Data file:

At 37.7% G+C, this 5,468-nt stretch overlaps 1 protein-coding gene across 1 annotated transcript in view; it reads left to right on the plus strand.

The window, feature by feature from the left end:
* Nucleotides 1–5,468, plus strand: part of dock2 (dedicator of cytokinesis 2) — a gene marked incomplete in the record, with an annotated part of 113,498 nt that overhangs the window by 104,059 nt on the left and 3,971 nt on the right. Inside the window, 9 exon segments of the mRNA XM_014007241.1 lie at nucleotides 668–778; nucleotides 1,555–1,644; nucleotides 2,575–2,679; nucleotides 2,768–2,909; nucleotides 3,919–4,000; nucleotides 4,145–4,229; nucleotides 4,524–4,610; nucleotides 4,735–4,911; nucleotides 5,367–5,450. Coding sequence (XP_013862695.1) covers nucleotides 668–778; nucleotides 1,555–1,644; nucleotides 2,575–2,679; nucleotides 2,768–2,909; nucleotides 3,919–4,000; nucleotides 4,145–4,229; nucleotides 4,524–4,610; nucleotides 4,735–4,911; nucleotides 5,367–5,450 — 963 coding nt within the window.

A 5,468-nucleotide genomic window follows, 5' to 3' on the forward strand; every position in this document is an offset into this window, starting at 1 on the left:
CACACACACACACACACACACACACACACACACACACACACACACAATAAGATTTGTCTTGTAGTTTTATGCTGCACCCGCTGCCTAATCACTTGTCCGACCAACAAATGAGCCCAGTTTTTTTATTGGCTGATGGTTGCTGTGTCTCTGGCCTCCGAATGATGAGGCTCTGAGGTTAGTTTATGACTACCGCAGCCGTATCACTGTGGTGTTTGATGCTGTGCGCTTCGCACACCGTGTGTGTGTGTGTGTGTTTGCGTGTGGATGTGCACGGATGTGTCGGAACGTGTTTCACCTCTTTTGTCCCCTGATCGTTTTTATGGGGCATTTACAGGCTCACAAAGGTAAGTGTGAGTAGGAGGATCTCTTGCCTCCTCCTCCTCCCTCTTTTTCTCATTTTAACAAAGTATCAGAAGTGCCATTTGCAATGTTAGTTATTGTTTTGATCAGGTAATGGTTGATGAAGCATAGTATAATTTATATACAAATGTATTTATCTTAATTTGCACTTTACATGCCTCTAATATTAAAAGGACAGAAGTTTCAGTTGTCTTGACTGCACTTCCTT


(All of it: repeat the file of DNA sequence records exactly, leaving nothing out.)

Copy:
At 37.7% G+C, this 5,468-nt stretch overlaps 1 protein-coding gene across 1 annotated transcript in view; it reads left to right on the plus strand.

The window, feature by feature from the left end:
* Nucleotides 1–5,468, plus strand: part of dock2 (dedicator of cytokinesis 2) — a gene marked incomplete in the record, with an annotated part of 113,498 nt that overhangs the window by 104,059 nt on the left and 3,971 nt on the right. Inside the window, 9 exon segments of the mRNA XM_014007241.1 lie at nucleotides 668–778; nucleotides 1,555–1,644; nucleotides 2,575–2,679; nucleotides 2,768–2,909; nucleotides 3,919–4,000; nucleotides 4,145–4,229; nucleotides 4,524–4,610; nucleotides 4,735–4,911; nucleotides 5,367–5,450. Coding sequence (XP_013862695.1) covers nucleotides 668–778; nucleotides 1,555–1,644; nucleotides 2,575–2,679; nucleotides 2,768–2,909; nucleotides 3,919–4,000; nucleotides 4,145–4,229; nucleotides 4,524–4,610; nucleotides 4,735–4,911; nucleotides 5,367–5,450 — 963 coding nt within the window.

A 5,468-nucleotide genomic window follows, 5' to 3' on the forward strand; every position in this document is an offset into this window, starting at 1 on the left:
CACACACACACACACACACACACACACACACACACACACACACACAATAAGATTTGTCTTGTAGTTTTATGCTGCACCCGCTGCCTAATCACTTGTCCGACCAACAAATGAGCCCAGTTTTTTTATTGGCTGATGGTTGCTGTGTCTCTGGCCTCCGAATGATGAGGCTCTGAGGTTAGTTTATGACTACCGCAGCCGTATCACTGTGGTGTTTGATGCTGTGCGCTTCGCACACCGTGTGTGTGTGTGTGTGTTTGCGTGTGGATGTGCACGGATGTGTCGGAACGTGTTTCACCTCTTTTGTCCCCTGATCGTTTTTATGGGGCATTTACAGGCTCACAAAGGTAAGTGTGAGTAGGAGGATCTCTTGCCTCCTCCTCCTCCCTCTTTTTCTCATTTTAACAAAGTATCAGAAGTGCCATTTGCAATGTTAGTTATTGTTTTGATCAGGTAATGGTTGATGAAGCATAGTATAATTTATATACAAATGTATTTATCTTAATTTGCACTTTACATGCCTCTAATATTAAAAGGACAGAAGTTTCAGTTGTCTTGACTGCACTTCCTT